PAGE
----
“Cropper” became a generic term for all jobbing platen presses in the UK. The man who gave his name to these presses was Henry Smith Cropper, born in Radford, Nottinghamshire in 1839. He was a successful businessman and also a pillar of the local community. He was elected to a School Board, which built local schools, was Sheriff of Nottingham from 1880–1881, and he was also a magistrate.
His company, H.S. Cropper and Co. Ltd. made two well known presses,
This was based on the Gordon Franklin press and H.S. Cropper and Co. began its manufacture in 1867. Adverts said it was better known as “The Cropper”. In 1879 an advertisement claimed that 9,000 were in use, and by 1891, 14,000. The same adverts include a testimonial that one owner employed a boy who could produce 2,000 impressions per hour. However, James Moran thinks that even the more modest claim of 1,000 — 1,250iph was an exaggeration.
It was available in the following sizes; 7″ x 11″, 9″ x 14″, 10″ x 15″, 11″ x 17″, 13″ x 19″.
The Minerva was famously used by Virginia and Leonard Woolf, to produce Hogarth Press books. There is a drawing of Leonard at the press with Virginia in the background composing here. The Woolfs gave the press to Vita Sackville-West and it is still at Sissinghurst.
This was based on the Pearl platen.
Cropper, Charlton and Co.
Henry Cropper died in 1893, and the company then became The Cropper Machines Co. trading from Parkinson Street Mills, Nottingham. Shortly afterwards, Henry’s son Sydney went into partnership with Charles Charlton and the name of the company changed to Cropper, Charlton and Co. trading from Franklin Works, New Basford, Nottingham. Sadly Sydney Cropper died aged only 36 in 1901, just two years after his marriage. Charlton continued to run the company with his two sons, Reginald and Charles Cedric, not surprisingly they kept the Cropper name in their company title. The last patent that they applied for was in 1939.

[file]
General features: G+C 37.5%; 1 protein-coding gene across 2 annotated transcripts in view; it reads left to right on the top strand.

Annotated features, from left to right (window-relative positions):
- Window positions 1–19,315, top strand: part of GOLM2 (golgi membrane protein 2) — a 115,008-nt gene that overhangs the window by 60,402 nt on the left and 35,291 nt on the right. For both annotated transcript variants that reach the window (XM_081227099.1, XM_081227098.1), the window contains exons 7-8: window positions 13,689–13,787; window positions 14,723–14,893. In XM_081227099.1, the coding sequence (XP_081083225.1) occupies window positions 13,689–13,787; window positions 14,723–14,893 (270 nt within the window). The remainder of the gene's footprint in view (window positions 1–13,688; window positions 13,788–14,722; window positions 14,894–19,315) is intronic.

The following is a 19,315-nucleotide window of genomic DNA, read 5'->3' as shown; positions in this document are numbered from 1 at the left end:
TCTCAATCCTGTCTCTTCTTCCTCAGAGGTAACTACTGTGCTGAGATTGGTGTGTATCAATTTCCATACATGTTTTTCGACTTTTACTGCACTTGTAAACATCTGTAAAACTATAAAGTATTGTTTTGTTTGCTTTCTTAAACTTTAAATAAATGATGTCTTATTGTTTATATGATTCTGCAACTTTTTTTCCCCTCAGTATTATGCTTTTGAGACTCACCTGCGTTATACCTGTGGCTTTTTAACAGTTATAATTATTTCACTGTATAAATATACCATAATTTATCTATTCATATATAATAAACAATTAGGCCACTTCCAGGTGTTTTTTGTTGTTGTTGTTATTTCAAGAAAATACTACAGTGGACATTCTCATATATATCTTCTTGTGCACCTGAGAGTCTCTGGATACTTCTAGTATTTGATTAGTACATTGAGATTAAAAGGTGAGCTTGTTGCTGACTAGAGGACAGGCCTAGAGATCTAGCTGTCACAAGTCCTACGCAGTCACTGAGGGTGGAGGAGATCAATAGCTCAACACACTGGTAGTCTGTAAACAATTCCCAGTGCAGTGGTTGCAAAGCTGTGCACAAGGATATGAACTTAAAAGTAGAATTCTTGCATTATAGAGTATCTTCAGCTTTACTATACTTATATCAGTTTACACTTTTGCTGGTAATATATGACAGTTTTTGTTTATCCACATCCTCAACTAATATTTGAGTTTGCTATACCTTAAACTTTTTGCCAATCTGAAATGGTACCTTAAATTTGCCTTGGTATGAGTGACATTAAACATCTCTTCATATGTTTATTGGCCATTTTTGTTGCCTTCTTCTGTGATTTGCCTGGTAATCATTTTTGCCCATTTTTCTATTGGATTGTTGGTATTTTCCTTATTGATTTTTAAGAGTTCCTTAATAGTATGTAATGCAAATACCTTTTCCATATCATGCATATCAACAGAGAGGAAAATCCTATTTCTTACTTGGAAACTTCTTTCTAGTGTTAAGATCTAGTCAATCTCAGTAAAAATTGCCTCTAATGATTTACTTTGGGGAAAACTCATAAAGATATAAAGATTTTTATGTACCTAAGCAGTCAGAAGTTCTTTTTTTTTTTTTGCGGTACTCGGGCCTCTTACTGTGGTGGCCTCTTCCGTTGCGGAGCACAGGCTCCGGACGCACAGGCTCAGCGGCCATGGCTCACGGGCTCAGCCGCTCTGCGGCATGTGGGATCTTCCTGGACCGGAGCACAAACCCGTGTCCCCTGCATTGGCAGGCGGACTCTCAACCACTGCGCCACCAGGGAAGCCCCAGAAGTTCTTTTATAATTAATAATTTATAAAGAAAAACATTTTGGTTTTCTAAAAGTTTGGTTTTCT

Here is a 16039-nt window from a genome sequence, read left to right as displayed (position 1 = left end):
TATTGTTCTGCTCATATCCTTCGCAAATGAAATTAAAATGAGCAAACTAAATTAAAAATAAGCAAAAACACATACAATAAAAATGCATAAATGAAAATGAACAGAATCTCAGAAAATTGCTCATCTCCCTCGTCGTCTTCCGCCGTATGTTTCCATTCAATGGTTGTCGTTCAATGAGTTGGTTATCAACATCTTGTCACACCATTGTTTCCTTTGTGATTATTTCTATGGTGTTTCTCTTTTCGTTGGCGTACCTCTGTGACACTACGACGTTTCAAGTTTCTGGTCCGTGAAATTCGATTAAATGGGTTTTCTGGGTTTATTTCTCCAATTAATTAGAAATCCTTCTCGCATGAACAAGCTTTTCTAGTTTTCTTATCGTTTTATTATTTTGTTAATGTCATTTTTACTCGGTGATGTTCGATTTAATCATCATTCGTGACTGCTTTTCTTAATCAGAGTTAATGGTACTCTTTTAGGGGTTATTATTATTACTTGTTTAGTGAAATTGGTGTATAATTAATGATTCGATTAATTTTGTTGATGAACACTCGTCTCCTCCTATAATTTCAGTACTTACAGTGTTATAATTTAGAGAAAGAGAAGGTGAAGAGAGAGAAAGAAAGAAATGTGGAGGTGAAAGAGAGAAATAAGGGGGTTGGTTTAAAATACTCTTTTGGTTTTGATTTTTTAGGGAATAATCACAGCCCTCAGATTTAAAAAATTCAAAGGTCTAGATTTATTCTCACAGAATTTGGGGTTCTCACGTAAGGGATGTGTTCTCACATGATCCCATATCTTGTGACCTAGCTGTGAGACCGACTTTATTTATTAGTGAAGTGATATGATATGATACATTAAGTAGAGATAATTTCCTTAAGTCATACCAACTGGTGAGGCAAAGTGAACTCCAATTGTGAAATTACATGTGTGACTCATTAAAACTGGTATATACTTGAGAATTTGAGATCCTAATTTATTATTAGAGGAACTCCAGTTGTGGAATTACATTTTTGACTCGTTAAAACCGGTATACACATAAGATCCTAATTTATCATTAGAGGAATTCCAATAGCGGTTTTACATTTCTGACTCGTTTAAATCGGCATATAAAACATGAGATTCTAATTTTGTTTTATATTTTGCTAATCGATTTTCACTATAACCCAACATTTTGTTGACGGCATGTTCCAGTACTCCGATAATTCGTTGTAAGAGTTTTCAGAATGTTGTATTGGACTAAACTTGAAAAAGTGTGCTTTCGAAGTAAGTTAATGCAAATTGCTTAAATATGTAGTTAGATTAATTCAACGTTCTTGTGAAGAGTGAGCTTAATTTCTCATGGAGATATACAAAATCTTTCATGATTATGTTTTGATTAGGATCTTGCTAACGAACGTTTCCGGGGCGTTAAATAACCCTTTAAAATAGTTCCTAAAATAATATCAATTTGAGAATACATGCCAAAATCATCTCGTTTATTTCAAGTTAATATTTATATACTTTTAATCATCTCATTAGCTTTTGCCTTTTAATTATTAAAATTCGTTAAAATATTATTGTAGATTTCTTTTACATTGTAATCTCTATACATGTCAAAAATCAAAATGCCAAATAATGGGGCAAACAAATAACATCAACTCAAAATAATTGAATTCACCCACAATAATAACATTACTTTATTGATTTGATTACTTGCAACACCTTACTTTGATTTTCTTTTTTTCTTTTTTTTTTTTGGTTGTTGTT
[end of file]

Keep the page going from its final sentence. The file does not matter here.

Cropper, Charlton and Co. manufactured and imported a number of presses, these included –
Clamshell Platen in 8″ x 5″, 7″ x 11″, 10″ x 15″. The Peerless No.2 (7″ x 11″) weighs approx 550lb. The 8″ x 5″ model was sold through H.W. Caslon and an early advert claimed its unique selling points were that it ” runs as easy as a sewing machine” and that the Peerless was operated by “.. a novel method, the dwell on the press is long.”
Although bearing the same name as an American press, the design seemed closer to the Cropperette than the Peerless Platen manufactured in the States by the Globe Manufacturing Co., which was another Gordon copy.
More information on Bill Elligett’s site.
As the Peerless appears to be a development of the Cropperette, so the Acme seems to have evolved from the Minerva.
The Kovo (aka Adast) Grafopress
This was a 10″ x 15″. automatic platen imported from Czechoslovakia capable of 5,000 iph. It was presumably meant to compete with the Heidelberg and Thompson platens.
In addition to this they cast type, as shown in this listing from a book sale –
Printing Types. Cropper, Charlton & Co., Nottingham, [c1938] Pp.78;
Includes: Chatton, Gretna, Ilford, Tynedale, Mainland, Carter, &c.;
various borders & ornaments and Logotypes for Jockeys & Football Clubs.
They also made large nipping presses, including one 14″ x 22″. with an opening of 13″.
- Jacobi, C. T. (1904) Printing. George Bell and Sons.
- Moran, J. (1973) Printing Presses. Faber and Faber
- Place, J.A. and Clunes, E. (1932) — The Art & Practice of Printing, Vol. 2, Atkins, W. (Ed.) Pitman
- Census Records 1871,1881,1891, 1901. (see Fordred, D.(2006), Cropper, Charlton and Co. Small Printer Vol 42, No.2)
- Online Patent Records. (see Richardson, R (2006)., Patent Blether Small Printer Vol 42, No.10)
- Sneinton School Board
- List of Sheriffs
- The Grafopress — Print’s Past, The Grafopress, Print Week. September 2002.
This article written by Jonathan Cooper of the River Seven Press